US7680818B1 - Analyzing the dependencies between objects in a system - Google Patents

Analyzing the dependencies between objects in a system Download PDF

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US7680818B1
US7680818B1 US10325784 US32578402A US7680818B1 US 7680818 B1 US7680818 B1 US 7680818B1 US 10325784 US10325784 US 10325784 US 32578402 A US32578402 A US 32578402A US 7680818 B1 US7680818 B1 US 7680818B1
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Zili Fan
Adrian Graham Scott
Winnie Tak Yu Wan
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Oracle International Corp
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    • GPHYSICS
    • G06COMPUTING; CALCULATING; COUNTING
    • G06FELECTRIC DIGITAL DATA PROCESSING
    • G06F17/00Digital computing or data processing equipment or methods, specially adapted for specific functions
    • G06F17/30Information retrieval; Database structures therefor ; File system structures therefor
    • G06F17/30286Information retrieval; Database structures therefor ; File system structures therefor in structured data stores
    • YGENERAL TAGGING OF NEW TECHNOLOGICAL DEVELOPMENTS; GENERAL TAGGING OF CROSS-SECTIONAL TECHNOLOGIES SPANNING OVER SEVERAL SECTIONS OF THE IPC; TECHNICAL SUBJECTS COVERED BY FORMER USPC CROSS-REFERENCE ART COLLECTIONS [XRACs] AND DIGESTS
    • Y10TECHNICAL SUBJECTS COVERED BY FORMER USPC
    • Y10STECHNICAL SUBJECTS COVERED BY FORMER USPC CROSS-REFERENCE ART COLLECTIONS [XRACs] AND DIGESTS
    • Y10S707/00Data processing: database and file management or data structures
    • Y10S707/99941Database schema or data structure
    • Y10S707/99944Object-oriented database structure

Abstract

A method for determining the dependencies between objects in a system is provided. Determining the dependencies between objects involves analyzing data about the objects and applying rules to the data about the objects. According to one embodiment, a first set of dependencies between a plurality of objects may be based on data in a set of sources and dependency rules, whereas a second set of dependencies between the plurality of objects may be based on data from a different set of sources but the same dependency rules. According to another embodiment, a first set of dependencies between a plurality of objects may be based on data in a set of sources and dependency rules, whereas a second set of dependencies between the plurality of objects is based on data from the same set of sources but different dependency rules.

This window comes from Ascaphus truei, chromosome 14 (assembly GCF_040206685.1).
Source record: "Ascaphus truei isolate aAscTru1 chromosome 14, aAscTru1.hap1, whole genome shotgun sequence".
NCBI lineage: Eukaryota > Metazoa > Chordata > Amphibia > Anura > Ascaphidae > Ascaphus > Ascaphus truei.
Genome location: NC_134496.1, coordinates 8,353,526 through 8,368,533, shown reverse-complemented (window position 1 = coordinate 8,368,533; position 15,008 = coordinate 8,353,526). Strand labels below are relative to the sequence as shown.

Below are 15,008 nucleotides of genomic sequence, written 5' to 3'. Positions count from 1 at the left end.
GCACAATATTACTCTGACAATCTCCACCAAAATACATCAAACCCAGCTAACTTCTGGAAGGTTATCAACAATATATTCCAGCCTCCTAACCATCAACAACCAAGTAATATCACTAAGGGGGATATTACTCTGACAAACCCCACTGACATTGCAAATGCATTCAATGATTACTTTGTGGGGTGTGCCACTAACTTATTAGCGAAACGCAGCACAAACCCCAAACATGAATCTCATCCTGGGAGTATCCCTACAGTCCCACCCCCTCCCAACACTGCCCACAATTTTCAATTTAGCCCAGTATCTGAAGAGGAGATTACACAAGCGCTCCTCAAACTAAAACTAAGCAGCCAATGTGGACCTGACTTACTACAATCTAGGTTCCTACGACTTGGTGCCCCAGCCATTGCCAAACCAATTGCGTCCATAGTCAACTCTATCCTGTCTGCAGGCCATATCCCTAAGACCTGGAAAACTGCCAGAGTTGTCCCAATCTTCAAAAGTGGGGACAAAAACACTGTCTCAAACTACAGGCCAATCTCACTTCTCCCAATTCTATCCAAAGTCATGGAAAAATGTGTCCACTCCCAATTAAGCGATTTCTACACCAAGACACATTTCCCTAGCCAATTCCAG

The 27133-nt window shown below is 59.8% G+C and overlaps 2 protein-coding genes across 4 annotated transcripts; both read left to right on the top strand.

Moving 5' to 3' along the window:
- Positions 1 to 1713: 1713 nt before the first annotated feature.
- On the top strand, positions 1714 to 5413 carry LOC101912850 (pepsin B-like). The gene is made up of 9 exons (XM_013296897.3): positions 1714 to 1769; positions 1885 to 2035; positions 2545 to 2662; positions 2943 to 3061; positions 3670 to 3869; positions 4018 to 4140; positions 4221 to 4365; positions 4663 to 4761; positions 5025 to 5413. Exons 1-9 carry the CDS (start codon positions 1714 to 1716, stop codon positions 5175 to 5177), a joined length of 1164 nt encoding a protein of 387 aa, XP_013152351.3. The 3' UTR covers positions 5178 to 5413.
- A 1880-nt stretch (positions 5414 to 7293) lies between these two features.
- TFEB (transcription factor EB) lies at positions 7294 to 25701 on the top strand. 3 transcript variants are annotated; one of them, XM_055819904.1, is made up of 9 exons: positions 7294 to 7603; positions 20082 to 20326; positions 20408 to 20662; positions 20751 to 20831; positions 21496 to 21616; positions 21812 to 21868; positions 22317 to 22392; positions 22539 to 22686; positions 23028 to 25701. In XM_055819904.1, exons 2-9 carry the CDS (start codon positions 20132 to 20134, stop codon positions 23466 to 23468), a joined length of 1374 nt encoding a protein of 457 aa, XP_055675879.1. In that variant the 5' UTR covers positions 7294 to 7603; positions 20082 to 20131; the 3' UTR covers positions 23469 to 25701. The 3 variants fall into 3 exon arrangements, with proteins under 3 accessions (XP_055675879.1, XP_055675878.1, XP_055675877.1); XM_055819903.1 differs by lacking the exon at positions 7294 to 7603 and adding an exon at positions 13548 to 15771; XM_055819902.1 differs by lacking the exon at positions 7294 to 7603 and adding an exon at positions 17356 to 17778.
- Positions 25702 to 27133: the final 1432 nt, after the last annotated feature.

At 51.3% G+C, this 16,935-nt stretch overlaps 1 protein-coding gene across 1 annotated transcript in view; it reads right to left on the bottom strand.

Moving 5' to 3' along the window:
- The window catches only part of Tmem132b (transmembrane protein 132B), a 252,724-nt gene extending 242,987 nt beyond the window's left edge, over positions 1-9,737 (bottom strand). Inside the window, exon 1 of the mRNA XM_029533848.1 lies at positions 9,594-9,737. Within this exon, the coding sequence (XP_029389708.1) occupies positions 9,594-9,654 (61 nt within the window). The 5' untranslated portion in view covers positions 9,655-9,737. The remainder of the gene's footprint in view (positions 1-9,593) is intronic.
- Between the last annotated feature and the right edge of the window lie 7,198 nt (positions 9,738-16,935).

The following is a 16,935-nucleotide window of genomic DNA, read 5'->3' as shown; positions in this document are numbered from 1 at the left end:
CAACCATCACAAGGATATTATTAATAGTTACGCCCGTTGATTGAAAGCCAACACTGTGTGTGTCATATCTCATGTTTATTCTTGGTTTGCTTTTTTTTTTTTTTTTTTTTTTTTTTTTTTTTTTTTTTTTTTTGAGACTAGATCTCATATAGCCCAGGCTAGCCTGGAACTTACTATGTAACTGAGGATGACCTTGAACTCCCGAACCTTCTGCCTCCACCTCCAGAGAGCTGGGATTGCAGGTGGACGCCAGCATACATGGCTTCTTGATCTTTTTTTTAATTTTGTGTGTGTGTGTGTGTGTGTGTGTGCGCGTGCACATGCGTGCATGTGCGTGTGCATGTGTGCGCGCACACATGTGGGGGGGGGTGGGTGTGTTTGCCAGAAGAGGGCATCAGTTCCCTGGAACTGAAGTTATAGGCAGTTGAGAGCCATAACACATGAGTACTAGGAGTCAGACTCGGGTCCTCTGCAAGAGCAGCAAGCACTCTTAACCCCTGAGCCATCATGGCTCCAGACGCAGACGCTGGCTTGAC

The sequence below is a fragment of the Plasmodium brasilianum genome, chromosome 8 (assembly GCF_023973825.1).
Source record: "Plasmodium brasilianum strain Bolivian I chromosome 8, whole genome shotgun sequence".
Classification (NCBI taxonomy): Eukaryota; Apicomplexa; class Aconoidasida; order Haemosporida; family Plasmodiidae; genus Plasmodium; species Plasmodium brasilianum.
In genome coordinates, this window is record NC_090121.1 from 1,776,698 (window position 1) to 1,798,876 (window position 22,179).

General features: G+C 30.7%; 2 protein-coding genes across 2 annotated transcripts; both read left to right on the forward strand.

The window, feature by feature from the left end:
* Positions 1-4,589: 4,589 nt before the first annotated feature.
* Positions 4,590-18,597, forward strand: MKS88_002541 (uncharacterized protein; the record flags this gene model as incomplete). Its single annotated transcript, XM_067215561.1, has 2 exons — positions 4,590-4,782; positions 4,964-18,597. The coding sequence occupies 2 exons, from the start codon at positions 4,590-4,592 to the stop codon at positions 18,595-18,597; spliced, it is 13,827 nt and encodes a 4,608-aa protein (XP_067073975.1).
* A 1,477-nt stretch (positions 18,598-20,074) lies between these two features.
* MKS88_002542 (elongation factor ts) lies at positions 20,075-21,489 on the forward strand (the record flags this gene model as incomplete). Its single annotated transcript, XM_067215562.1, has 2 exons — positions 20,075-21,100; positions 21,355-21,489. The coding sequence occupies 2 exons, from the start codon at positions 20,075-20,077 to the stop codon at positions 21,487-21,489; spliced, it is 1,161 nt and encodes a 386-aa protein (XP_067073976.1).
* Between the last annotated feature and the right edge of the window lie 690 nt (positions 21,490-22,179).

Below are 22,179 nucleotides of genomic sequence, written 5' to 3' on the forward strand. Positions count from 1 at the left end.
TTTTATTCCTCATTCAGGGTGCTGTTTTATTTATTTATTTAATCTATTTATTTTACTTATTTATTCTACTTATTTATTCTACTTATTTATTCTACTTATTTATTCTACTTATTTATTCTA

Description

FIELD OF THE INVENTION

The present invention relates to using computers to analyze information and, more specifically, to analyzing the dependencies between objects in a system.

BACKGROUND OF THE INVENTION

Frequently, there is a need to understand the relationships between various objects in order to assess the effect that a change associated with one object has on other objects within a system. When a change associated with a first object affects a second object, there is a “dependency” between the objects. Specifically, the second object is the to “depend on” the first object.

What it specifically means for an object to “depend on” another object is determined by the “dependency rules” that are established for the objects in question. For example, in the context of a company, one may define a dependency rule that a first person depends on a second person if the first person is managed by the second person. In the context of software deployment, one may define a dependency rule that a first software module depends on a second software module if the first software module has to be installed before the second software module. In the context of a database, one may define a dependency rule that a first database object depends on a second database object if the definition of the first database object refers to the second database object. In the context of a family, one may define a dependency rule that a first family member depends on a second family member if the first family member is a descendant of the second family member. In the context of a patent application, one may define a dependency rule that a first claim depends on a second claim if the first claim refers to the second claim and incorporates all of the limitations of the second claim.